McQueary Quandary: Did Penn State Misfire on Joe Paterno?

by Kurt Schulzke

Did Penn State fire Joe Paterno too quickly?  Aspects of the Jerry Sandusky child sex story most damaging to Paterno are beginning to unravel.  One inflammatory (and likely inaccurate) popular belief:  Paterno failed to communicate to police or Penn State superiors the full, lurid details supposedly told him by whistleblower Mike McQueary the “morning after” McQueary allegedly stumbled upon a rape-in-progress.

Recent case disclosures — including a McQueary e-mail contradicting the indictment’s version of events and subsequent local police contradictions of McQueary’s e-mail — call into question not only McQueary’s story but also the entire indictment.  All of which may mean that Penn State wrongly fired Paterno, a disturbing possibility belatedly getting some media attention.

Indictments — by which  grand juries say merely “the prosecutor has enough evidence to put on a trial” — are built from the prosecutor’s  preliminary one-sided, untested version of events.  Witnesses who testify to a grand jury are not cross-examined by defense counsel.  As a result, indictments can be (and have been) horribly inaccurate.  This is vividly illustrated by the notorious Duke University lacrosse case in which North Carolina prosecutor Mike Nifong was jailed for falsely accusing Duke lacrosse team members of rape.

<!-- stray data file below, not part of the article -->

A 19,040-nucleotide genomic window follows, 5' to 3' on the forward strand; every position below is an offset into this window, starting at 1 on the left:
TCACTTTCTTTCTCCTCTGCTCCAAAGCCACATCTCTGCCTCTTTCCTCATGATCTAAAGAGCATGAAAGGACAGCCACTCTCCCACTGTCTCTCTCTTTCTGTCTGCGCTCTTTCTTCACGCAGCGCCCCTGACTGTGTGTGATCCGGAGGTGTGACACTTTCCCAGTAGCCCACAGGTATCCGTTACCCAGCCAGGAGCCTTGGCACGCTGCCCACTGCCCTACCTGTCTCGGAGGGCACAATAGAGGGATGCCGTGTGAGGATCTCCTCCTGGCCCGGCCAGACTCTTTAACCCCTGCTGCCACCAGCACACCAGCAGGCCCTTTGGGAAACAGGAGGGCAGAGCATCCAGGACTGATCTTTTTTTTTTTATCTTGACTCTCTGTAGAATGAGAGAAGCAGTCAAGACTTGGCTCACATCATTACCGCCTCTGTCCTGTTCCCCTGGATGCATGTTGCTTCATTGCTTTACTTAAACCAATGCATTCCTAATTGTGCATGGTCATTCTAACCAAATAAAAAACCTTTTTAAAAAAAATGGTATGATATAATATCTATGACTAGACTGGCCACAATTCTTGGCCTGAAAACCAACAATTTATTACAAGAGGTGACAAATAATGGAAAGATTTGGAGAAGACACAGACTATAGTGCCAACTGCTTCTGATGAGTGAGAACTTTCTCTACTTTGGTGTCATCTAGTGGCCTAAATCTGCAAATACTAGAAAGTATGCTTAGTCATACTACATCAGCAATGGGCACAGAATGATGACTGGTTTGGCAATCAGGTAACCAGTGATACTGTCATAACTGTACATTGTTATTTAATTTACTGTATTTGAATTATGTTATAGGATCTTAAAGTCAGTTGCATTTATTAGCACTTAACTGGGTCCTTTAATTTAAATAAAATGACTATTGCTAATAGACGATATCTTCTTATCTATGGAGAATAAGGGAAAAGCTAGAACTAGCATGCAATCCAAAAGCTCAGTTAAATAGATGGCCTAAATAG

The Penn State grand jury indictment says that on March 1, 2002, at around 9:30 p.m., McQueary witnessed the shower rape, returned to his office, called his father, and then immediately left the building (Indictment, p. 6), calling and meeting Paterno the next morning.  By omission, the indictment implies that McQueary neither intervened to stop the rape nor called police:

Note that the indictment does not say what details McQueary shared with Paterno about “what he had seen.”  Despite this lack of clarity, the public have assumed that McQueary told Paterno everything or at least something like “I saw Sandusky raping a 10-year old boy in the shower.”  Based solely on publicly available data, it is possible, even likely, that McQueary did not do so.

In the next paragraph (also p. 6), the indictment says that on Sunday, March 3, Paterno called Penn State’s Athletic Director, Tim Curley, and told Curley that McQueary had reported Sandusky “fondling or doing something of a sexual nature to a young boy.”  On the basis of this  seemingly contradictory indictment language, the media (and, therefore, the public and Penn State’s Board of Trustees) quickly turned on Paterno for (supposedly) deliberately down-playing the event in reporting it up the line.  But Paterno may indeed have reported everything McQueary told him.

Oddly, just one paragraph later, the indictment describes much more specifically what the grand jury says McQueary told them (almost nine years after the alleged event) that McQueary told Curley and Penn State SVP Finance Gary Schultz about ten days after McQueary’s meeting with Paterno: